The Future of Global Health: A Conversation with Leading Health Justice Activists on What Lies Ahead

Health justice activists Vuyiseka Dubula and Jamila Headley gave a public talk on April 18, 2019. 

The Yale Global Health Studies Program and Yale Global Health Justice Partnership hosted Vuyiseka Dubula, Director of the Africa Centre for HIV/AIDS Management (University of Stellenbosch), Former Treatment Action Campaign Secretary-General, and Jamila Headley, Managing Director of the Health Global Access Project, for a conversation on “The Future of Global Health.” Watch a recording of the talk

The start of the 21st century saw a surge of interest in global health. Significant new funding was devoted to address global health challenges, and in particular epidemic diseases like AIDS, tuberculosis and malaria. This “new” age of global health was triggered in part by the catalytic work of activists around the world, and particularly HIV/AIDS treatment activists, who successfully campaigned for more access to these new life-saving drugs. When the global economic crisis hit in 2008, funding for these epidemic diseases began to plateau and even decline. The contemporary resurgence of populism, nationalism, and anti-immigrant sentiment present new challenges for activists and transnational models of health response. But the work of global health is far from done. What is the future of global health in 2019?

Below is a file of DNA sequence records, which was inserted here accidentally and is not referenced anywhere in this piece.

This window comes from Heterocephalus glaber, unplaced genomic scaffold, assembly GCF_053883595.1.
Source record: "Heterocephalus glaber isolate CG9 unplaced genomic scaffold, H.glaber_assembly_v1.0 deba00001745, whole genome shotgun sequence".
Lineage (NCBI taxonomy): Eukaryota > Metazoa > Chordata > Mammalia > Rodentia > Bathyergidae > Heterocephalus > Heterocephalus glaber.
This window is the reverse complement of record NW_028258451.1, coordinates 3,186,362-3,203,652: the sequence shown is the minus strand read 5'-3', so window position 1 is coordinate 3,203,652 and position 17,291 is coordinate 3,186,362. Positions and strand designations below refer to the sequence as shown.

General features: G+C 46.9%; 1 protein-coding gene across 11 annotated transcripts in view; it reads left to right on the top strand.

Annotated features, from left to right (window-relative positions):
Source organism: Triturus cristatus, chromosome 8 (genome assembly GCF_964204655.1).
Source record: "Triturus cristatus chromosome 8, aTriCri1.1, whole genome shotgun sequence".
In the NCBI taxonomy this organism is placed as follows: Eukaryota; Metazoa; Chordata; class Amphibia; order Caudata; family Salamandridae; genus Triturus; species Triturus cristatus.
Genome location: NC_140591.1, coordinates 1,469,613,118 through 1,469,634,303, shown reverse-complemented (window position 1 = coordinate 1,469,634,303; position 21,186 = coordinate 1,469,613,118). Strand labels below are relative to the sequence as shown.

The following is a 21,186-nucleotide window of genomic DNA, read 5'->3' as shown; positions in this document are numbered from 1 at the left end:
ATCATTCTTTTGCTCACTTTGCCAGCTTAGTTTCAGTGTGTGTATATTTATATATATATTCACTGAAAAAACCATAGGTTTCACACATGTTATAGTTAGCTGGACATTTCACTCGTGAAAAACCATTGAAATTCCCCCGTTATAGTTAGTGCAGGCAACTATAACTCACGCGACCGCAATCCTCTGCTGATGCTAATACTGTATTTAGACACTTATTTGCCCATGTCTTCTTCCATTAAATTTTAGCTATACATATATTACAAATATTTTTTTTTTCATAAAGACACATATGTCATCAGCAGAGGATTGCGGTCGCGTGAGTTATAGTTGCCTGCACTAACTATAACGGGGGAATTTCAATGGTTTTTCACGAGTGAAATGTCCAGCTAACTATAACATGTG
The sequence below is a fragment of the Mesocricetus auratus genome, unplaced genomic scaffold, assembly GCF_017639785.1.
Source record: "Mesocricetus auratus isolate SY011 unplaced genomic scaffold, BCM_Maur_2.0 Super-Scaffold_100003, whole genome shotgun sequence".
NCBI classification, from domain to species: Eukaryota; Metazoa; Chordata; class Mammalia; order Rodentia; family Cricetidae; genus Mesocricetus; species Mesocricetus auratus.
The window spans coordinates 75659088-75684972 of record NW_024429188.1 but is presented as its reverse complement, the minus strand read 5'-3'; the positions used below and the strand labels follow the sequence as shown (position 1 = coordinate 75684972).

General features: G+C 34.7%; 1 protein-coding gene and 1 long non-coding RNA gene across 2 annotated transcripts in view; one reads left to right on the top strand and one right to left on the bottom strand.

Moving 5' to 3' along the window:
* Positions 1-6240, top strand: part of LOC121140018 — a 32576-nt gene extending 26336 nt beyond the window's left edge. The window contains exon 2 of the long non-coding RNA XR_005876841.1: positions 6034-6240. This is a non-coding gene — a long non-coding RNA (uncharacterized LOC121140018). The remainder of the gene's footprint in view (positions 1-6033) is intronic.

Dubala and Headley joined Gregg Gonsalves, co-director of the Global Health Justice Partnership, in discussing changes in HIV/AIDS funding and the impact of activists who have campaigned for treatments. The panel specifically discussed how we can apply the progress we have made in treating AIDS to greater healthcare issues around the globe. Both Dubala and Headley agreed that public health professionals and schools need to approach correcting healthcare infrastructure from a global economic systems perspective, rather than trying to treat one disease at a time. The panel called upon global health leaders to make structural improvements and increased financial investment in primary health systems around the world.

Co-sponsors included: Yale School of Public Health, Yale Institute for Global Health, Yale MacMillan Center Council on African Studies, Yale Equity Research and Innovation Center, and Yale Solomon Center for Health Law & Policy.